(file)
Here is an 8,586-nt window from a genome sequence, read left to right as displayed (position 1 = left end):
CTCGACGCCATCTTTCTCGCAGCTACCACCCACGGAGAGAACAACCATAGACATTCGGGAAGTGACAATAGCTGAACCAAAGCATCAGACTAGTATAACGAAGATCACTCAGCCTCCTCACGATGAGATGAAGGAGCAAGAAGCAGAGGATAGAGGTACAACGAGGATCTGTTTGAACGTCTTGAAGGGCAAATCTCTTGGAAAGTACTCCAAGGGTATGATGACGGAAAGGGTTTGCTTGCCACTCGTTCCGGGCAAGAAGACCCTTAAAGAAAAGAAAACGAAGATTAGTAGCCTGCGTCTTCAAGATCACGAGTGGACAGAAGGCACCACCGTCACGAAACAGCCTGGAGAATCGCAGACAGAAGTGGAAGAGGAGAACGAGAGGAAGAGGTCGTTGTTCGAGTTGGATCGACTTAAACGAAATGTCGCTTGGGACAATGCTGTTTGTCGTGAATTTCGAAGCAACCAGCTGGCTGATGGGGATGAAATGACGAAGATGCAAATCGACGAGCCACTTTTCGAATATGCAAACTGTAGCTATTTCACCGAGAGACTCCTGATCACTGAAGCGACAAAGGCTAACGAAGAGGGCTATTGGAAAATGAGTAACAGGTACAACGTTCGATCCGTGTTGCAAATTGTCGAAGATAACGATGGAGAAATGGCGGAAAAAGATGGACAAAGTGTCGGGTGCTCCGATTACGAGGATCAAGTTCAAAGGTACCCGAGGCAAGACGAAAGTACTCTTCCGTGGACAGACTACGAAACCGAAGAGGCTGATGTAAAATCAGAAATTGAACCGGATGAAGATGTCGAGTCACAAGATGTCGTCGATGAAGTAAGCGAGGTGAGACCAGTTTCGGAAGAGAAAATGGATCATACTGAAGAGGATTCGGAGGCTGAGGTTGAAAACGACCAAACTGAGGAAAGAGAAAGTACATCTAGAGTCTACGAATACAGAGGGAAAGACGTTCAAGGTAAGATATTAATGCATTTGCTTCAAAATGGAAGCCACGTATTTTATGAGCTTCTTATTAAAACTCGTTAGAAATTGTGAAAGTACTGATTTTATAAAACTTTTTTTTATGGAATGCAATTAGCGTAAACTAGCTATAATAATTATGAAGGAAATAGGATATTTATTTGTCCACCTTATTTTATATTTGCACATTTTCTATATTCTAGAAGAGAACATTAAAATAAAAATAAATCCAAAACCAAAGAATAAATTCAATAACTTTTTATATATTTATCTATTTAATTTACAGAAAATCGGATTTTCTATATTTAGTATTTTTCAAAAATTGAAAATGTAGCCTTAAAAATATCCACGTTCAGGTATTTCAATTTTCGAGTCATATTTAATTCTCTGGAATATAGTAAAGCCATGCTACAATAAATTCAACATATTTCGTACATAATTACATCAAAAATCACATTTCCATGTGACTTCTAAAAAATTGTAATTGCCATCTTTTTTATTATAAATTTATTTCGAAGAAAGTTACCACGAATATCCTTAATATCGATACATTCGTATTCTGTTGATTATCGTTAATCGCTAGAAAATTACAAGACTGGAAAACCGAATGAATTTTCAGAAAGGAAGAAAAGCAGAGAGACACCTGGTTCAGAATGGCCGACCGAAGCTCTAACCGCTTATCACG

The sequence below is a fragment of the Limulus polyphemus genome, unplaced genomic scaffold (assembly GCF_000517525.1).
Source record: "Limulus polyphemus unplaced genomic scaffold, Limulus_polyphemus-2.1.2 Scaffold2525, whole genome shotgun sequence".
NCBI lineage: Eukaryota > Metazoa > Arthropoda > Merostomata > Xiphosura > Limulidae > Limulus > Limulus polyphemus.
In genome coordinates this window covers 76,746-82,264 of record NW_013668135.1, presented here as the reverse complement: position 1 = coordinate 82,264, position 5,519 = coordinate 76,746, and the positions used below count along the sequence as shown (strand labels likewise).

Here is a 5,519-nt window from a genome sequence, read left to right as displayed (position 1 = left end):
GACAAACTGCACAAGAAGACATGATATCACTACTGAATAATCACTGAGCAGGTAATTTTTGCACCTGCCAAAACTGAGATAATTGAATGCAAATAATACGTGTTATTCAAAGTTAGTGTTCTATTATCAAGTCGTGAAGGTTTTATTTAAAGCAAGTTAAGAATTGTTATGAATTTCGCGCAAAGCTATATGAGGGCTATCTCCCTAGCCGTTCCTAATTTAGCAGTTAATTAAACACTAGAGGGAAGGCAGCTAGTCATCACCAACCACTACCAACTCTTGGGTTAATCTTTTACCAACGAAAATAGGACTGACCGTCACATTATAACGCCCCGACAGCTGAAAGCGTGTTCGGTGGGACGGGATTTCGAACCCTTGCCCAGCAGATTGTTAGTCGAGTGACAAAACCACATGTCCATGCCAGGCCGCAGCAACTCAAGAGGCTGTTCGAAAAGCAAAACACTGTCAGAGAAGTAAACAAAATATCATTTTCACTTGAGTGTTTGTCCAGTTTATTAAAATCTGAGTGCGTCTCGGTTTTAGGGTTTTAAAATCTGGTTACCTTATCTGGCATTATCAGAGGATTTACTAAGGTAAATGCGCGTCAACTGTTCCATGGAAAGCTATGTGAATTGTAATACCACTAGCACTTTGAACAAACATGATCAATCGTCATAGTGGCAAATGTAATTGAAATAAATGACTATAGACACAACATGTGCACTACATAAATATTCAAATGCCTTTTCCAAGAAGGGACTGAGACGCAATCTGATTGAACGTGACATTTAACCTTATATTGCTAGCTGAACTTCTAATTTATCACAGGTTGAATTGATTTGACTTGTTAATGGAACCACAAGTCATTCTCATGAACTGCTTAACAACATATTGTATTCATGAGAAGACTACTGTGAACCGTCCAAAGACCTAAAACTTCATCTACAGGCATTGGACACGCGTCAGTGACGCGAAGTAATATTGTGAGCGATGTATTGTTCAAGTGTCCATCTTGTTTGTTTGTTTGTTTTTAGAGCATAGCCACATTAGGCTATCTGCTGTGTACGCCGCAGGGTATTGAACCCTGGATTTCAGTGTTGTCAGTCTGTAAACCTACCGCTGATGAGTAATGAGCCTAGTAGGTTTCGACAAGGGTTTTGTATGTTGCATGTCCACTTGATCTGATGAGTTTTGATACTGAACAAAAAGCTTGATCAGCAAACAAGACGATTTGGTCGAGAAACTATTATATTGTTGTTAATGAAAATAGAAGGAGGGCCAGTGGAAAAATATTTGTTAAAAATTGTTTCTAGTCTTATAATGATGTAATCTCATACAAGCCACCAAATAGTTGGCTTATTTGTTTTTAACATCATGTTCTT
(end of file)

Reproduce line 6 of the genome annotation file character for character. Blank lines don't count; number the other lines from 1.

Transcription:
In genome coordinates this window covers 76,746-82,264 of record NW_013668135.1, presented here as the reverse complement: position 1 = coordinate 82,264, position 5,519 = coordinate 76,746, and the positions used below count along the sequence as shown (strand labels likewise).